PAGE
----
Fennel seeds

Fennel seeds (soonf)

Dried fennel seeds are used throughout India, not only to add a sweet, aniseed flavour to a variety of dishes, but also as a mouth freshener. They are similar in appearance to cumin seeds though greener in color.

Fenugreek

Fenugreek (methi)

Fenugreek is used to flavour a variety of dishes and is also in bread making. It is one of the most powerful and ancient spices, believed to aid digestion. Its leaves are used both fresh and dried and the dried seeds are commonly used in ground spice mixes. Dried fenugreek leaves are often referred to as kasoori methi.

Ghee

Ghee

Ghee is clarified butter that can be used for deep-frying without burning - it has a delicious buttery taste, although vegetable oil can be substituted in most cases. You can buy it in all Indian grocers.

Ginger

Ginger (adrak)

Ginger has a pungent, fresh aroma and has been prescribed for many ailments- a ginger infusion is great for a sore throat or cold, as well as travel sickness and nausea. It is the underground root or rhizome of a herbaceous plant grown throughout Asia. In its fresh state it is most often used as a pulp to add a distinctive flavour to a variety of dishes. Dried ginger is also available as a ground spice which can be used to flavour drinks as well as savoury and sweet dishes.

Mustard seeds

Mustard seeds (rai)

Mustard seeds are used to flavor a variety of dishes, particularly those from Bengal. Whole black mustard seeds are often thrown into hot oil or ‘popped’ at the beginning of a recipe – this gives them a sweet, nutty taste that enhances vegetables, pulses and fish dishes. There are three types of mustard seeds, of which brown and black are the most widely used in India.

Nutmeg

Nutmeg (jaiphal)

Nutmeg has a warm, sweet flavour and is used in small quantities, in desserts, often grated from a whole nutmeg. It is also used in some garam masala mixes. Nutmeg is believed to help overcome bronchitis and rheumatism.

Pepper

Pepper (kalimiri)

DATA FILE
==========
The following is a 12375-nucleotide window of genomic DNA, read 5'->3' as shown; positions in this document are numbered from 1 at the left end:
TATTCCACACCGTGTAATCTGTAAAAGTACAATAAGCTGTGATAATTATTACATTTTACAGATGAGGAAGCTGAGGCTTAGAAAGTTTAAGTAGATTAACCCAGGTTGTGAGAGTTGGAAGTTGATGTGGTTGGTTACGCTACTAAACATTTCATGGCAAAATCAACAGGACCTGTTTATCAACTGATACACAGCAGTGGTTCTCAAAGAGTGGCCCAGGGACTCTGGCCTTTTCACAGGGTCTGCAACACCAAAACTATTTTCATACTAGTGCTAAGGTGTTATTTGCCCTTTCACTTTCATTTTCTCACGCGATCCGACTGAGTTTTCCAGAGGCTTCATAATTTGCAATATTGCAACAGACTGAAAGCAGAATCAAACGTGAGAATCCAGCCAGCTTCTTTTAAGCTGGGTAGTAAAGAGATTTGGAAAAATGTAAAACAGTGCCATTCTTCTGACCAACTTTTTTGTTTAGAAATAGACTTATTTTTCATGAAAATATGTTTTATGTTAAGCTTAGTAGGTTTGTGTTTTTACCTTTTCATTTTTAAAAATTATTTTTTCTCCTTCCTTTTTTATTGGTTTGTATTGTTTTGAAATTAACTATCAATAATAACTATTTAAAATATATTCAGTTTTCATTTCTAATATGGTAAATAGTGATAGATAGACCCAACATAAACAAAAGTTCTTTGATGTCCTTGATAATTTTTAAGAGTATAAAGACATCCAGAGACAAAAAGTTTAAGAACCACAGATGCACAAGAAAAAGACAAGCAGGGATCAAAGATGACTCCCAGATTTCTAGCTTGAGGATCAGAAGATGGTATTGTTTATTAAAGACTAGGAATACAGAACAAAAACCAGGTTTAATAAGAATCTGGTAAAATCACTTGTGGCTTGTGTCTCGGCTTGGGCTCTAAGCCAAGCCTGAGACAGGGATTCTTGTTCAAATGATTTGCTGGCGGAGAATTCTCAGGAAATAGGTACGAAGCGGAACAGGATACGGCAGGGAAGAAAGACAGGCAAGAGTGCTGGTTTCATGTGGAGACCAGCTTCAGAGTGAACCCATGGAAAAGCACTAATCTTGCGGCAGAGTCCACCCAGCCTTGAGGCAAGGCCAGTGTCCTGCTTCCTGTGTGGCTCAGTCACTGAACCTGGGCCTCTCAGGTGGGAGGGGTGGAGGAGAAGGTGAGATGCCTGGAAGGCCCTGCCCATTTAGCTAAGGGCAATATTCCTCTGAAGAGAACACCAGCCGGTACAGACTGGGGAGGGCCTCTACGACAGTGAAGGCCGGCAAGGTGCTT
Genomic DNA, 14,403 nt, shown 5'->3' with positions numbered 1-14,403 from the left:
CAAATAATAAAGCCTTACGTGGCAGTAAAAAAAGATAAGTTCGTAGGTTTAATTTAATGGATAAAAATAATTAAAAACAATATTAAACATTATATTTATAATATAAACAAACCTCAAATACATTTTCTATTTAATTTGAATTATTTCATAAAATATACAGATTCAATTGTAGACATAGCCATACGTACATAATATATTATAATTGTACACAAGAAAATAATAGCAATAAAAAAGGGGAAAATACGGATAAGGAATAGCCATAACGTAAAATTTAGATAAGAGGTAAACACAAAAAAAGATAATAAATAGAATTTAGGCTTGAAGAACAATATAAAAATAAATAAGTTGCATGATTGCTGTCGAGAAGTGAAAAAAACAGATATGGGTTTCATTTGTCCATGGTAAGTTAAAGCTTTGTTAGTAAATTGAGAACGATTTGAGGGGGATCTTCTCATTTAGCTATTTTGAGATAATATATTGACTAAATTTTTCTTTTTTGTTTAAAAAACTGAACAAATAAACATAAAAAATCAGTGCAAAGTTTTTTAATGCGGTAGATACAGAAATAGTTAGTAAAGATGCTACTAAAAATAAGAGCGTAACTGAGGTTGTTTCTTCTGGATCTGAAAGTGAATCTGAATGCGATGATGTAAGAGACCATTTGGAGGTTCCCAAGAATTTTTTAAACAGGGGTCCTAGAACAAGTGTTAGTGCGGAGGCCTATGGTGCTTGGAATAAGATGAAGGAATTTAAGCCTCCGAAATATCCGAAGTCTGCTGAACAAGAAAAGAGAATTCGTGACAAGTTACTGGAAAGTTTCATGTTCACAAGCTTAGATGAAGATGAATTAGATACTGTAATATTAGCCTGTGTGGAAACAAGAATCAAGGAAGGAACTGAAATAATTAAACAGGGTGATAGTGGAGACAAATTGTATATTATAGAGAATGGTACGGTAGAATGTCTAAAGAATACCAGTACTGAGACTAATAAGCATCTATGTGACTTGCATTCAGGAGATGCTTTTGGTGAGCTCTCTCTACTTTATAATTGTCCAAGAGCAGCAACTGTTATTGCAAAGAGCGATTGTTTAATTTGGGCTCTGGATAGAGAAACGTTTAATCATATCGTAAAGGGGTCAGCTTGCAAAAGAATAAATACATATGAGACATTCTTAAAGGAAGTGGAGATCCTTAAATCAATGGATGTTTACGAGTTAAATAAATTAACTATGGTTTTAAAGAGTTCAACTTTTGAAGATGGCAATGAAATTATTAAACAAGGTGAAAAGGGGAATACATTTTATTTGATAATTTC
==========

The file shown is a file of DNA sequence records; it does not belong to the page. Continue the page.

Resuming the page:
Pepper is the most commonly used spice and is sometimes known as the King of Spices. It is the fruit of a perennial vine which bears berries or peppercorns. The black, white, red and green varieties all come from the same plant – the difference in color occurs in the way they are processed. Black pepper is made by drying green peppercorns in the sun while white pepper is made when ripe berries are softened in water, hulled and then dried.

Saffron

Saffron (kesar)

Saffron is considered the most expensive spice in the world and is worth its weight in gold. It is actually made from the stigmas of the crocus flower, which are handpicked and dried in the sun. A gift of saffron is something very special and it is often exchanged at Diwali. Saffron, which is sold as strands and as a powder, is used in very small quantities to flavor both savory and sweet dishes, particularly for special occasion.

Tamarind

Tamarind (imli)

The tamarind tree is evergreen and bears long, crescent shaped pods. Within these pods are the seeds, surrounded by a fleshy pulp. It is this pulp, with its fruity sweet-and-sour aroma, that is used in Indian cooking. According to Ayurvedic medicine, it is beneficial as a mild laxative, and tamarind water is often recommended to soothe a sore throat.

Tumeric

Turmeric (haldi)

Although used mainly for color, this Spice imparts a subtle flavor and is also Used extensively for its antiseptic and Digestive properties. Thid bright yellow, bitter-tasting spice is sold ground although the small roots are also available fresh or dried. Like ginger, it needs to be peeled and ground before using. If your hands become stained when preparing fresh turmeric, you can clean them by rubbing them with potato peelings.